Construct ODE that approaches an asymptote

• usn7564
In summary, the equation describes what y(t) should be, but x(t) needs to be connected to it in order to get the solution.
usn7564

Homework Statement

Construct a first order linear differential equation whose solutions have the required behavior as t approaches infinity. Then solve your equation and confirm that the solutions do indeed have the specified property.

All solutions are asymptotic to the line y = 2 - t as t approaches infinity.

I don't even know where to begin, could someone give me a kick in the right direction? I tried just writing a linear differential equations with two unknown functions f and g (y' + fy = g) and getting the general solution but obviously that involves a completely unknown integral and I doubt it would lead anywhere.

usn7564 said:

Homework Statement

Construct a first order linear differential equation whose solutions have the required behavior as t approaches infinity. Then solve your equation and confirm that the solutions do indeed have the specified property.

All solutions are asymptotic to the line y = 2 - t as t approaches infinity.

Let $x(t) = y(t) - (2-t)$.

Can you think of a linear first-order ODE with constant coefficients for which all solutions tend to zero as $t \to \infty$?

Now let $x$ satisfy that ODE.

Thanks, could use a few more pointers though. So I put x(t) = y(t) - (2-t) where x approaches zero as t approaches infinity which makes sense as the equation describes what y(t) I want.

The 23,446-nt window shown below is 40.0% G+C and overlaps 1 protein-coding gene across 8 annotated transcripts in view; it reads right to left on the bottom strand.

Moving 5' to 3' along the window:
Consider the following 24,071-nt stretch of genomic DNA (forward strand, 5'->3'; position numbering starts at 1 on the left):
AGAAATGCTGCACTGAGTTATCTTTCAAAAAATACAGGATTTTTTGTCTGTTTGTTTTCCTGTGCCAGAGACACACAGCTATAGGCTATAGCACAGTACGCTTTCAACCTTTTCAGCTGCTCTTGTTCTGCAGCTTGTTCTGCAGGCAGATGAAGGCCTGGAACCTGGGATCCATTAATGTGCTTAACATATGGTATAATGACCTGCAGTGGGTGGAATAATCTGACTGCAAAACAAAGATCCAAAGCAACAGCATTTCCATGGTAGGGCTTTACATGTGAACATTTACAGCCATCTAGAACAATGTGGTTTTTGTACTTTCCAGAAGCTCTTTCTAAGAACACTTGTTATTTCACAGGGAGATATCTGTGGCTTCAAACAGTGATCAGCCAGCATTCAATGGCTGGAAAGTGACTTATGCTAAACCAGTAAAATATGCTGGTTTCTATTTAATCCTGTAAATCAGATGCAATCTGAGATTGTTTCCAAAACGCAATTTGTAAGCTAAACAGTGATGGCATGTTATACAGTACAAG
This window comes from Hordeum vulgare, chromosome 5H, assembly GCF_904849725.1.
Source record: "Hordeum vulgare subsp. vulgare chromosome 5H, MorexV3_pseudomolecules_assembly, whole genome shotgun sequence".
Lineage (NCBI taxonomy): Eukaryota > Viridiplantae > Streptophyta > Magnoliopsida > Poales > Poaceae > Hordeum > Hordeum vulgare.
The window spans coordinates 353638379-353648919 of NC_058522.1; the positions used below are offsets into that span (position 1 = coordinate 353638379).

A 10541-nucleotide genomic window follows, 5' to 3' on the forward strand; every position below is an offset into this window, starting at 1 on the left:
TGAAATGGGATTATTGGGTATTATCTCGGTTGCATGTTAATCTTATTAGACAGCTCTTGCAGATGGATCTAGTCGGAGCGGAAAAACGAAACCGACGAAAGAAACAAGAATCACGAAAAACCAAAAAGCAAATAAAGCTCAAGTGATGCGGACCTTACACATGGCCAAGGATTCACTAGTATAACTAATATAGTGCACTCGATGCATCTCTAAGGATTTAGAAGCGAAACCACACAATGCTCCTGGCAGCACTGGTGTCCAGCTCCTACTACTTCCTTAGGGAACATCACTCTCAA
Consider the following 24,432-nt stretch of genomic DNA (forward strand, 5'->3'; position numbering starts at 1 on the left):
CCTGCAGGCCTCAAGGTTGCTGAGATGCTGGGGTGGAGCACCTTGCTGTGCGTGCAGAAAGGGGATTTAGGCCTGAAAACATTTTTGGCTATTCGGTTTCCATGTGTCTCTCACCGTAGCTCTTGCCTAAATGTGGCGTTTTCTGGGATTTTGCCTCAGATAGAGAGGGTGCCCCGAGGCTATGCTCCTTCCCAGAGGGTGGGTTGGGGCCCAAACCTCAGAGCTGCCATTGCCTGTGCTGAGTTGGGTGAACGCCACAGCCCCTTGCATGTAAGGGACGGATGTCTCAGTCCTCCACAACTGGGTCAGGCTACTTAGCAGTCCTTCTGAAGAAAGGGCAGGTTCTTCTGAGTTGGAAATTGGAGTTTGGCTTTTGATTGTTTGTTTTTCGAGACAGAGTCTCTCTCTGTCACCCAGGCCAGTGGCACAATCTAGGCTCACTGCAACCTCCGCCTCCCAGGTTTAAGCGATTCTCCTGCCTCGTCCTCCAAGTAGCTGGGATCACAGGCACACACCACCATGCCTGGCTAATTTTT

Can't see how I relate it to the ODE though. Say I find one where all solutions tend to zero (y' + y = 0) for example, how do I connect it to x(t)?

usn7564 said:
Thanks, could use a few more pointers though. So I put x(t) = y(t) - (2-t) where x approaches zero as t approaches infinity which makes sense as the equation describes what y(t) I want.
Can't see how I relate it to the ODE though. Say I find one where all solutions tend to zero (y' + y = 0) for example, how do I connect it to x(t)?

Take $x' + x = 0$ and substitute $x = y - (2-t)$.

pasmith said:
Take $x' + x = 0$ and substitute $x = y - (2-t)$.
Understand now, thank you. No idea why it was so tricky to wrap my head around it now, but there you go.

1) What is an asymptote?

An asymptote is a line that a curve approaches but never touches. It can be horizontal, vertical, or oblique.

2) How do you construct an ODE that approaches an asymptote?

To construct an ODE (ordinary differential equation) that approaches an asymptote, you need to manipulate the equation to have a form where the dependent variable approaches infinity or zero as the independent variable approaches a certain value. This value represents the asymptote.

3) What are the key components of an ODE that approaches an asymptote?

The key components of an ODE that approaches an asymptote are the dependent variable, the independent variable, and the asymptote value. The equation should also include terms that approach infinity or zero as the independent variable approaches the asymptote value.

4) Can an ODE have multiple asymptotes?

Yes, an ODE can have multiple asymptotes. This can happen when there are multiple values that the dependent variable approaches as the independent variable approaches different values.

5) How can an ODE that approaches an asymptote be used in real-world applications?

ODEs that approach asymptotes can be used to model situations in which a certain value is never reached, but rather the system approaches it asymptotically. Some examples include population growth and radioactive decay. These types of equations can also be used to predict future behavior of a system based on its current behavior.

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